What is Action Research?
Action research...is a direct and logical outcome of the progressive position. After showing children how to work together to solve their problems, the next step was for teachers to adopt the methods they had been teaching their children, and learn to solve their own problems co-operatively. (Hodgkinson, 1957)
According to Cohen and Manion (1994), action research may be defined as a "small-scale intervention in the functioning of the real world and a close examination of the effects of such intervention" (p. 186). Although the ultimate objective of this practical type of research is to improve practice in some way, Stenhouse (1979) stressed that action research should exceed the improvement of practice by contributing to "a theory of education and teaching which is accessible to other teachers." Cohen and Manion identified tangible features of this approach:
It is situational, concerned with the diagnosis of a problem in a particular context and attempting to solve the problem in that context;
It is participatory. The researcher becomes involved, directly or indirectly, in implementing the research; and,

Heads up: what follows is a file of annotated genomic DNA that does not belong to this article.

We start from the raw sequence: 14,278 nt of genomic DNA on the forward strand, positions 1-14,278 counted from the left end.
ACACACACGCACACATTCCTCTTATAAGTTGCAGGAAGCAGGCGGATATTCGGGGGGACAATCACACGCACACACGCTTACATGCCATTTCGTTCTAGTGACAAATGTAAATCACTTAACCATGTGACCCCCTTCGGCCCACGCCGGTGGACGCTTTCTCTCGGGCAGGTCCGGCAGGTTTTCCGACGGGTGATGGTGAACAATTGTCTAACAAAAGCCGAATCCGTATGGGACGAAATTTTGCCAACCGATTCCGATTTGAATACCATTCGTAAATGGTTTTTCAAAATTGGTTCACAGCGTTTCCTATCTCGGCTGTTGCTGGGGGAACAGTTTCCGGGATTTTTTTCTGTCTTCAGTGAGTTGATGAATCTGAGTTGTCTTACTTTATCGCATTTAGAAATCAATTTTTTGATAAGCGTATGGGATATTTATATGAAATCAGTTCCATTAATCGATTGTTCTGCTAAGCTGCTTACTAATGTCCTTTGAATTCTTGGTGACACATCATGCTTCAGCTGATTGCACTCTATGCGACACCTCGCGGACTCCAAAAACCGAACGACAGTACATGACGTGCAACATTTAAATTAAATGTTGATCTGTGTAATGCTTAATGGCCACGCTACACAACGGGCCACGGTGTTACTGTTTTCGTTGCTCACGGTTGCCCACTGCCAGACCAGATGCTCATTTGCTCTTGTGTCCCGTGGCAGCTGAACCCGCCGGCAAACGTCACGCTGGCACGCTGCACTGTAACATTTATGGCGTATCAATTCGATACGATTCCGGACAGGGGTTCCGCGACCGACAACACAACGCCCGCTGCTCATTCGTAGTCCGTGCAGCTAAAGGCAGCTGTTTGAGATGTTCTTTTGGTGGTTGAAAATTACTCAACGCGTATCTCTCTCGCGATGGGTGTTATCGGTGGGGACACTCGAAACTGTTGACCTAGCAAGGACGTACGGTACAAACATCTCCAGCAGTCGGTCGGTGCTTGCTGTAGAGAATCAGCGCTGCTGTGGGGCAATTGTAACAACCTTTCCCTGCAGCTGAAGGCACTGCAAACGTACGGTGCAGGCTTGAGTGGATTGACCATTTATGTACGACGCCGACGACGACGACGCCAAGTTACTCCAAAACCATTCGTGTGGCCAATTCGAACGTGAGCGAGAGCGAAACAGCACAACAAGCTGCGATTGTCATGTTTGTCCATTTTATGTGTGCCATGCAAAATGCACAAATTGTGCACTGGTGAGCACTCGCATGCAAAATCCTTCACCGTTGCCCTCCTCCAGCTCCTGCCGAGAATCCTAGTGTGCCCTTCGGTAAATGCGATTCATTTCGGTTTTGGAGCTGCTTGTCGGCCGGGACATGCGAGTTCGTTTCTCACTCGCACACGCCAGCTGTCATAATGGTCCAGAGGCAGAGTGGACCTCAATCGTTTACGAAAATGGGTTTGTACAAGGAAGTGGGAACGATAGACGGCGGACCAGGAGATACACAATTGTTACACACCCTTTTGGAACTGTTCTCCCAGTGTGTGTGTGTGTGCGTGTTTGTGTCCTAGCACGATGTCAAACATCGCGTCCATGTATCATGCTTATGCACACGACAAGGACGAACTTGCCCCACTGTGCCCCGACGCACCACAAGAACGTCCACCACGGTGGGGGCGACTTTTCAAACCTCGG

It is self-evaluative. Within the ongoing situation, modifications are continuously assessed.
Rather than seeking generalizable scientific knowledge, as in the case of applied research, action research interprets the scientific method quite loosely by focussing on a specific problem in a specific setting. Cohen and Manion delineated the purposes of action research in the school and classroom into five categories:
- It is a means of remedying problems diagnosed in specific situations, or of improving in some way a given set of circumstances;
- It is a means of in-service training, thereby equipping teachers with new skills and methods, sharpening their analytical powers and heightening their self-awareness;
- It is a means of injecting additional or innovatory approaches to teaching and learning into an ongoing system which normally inhibits innovation and change;
- It is a means of improving the normally poor communications between the practising teacher and the academic researcher, and of remedying the failure of traditional research to give clear prescriptions;
- Although lacking the rigor of true scientific research, it is a means of providing a preferable alternative to the more subjective, impressionistic approach to problem-solving in the classroom. (pp. 188-198)
Studying Your Own School by Gary L. Anderson, Kathryn Herr, & Ann Sigrid Nihlen (Corwin Press, Inc., Thousand Oaks, California, 1994)
The Art of Classroom Inquiry by Ruch Shagoury Hubbard & Brenda Miller Power (Heinemann, Portsmouth, New Hampshire, 1993)
Stenhouse, L., What is Action Research? (C.A.R.E., University of East Anglia, Norwich [mimeo. 1979]).
Hodgkinson, H.L., Action Research: A Critique, Journal of Educational Sociology, 31(4) (1957) 137-53.
Cohen, L. and Manion, L. Research Methods in Education (4th Edition) (London, Routledge, 1996).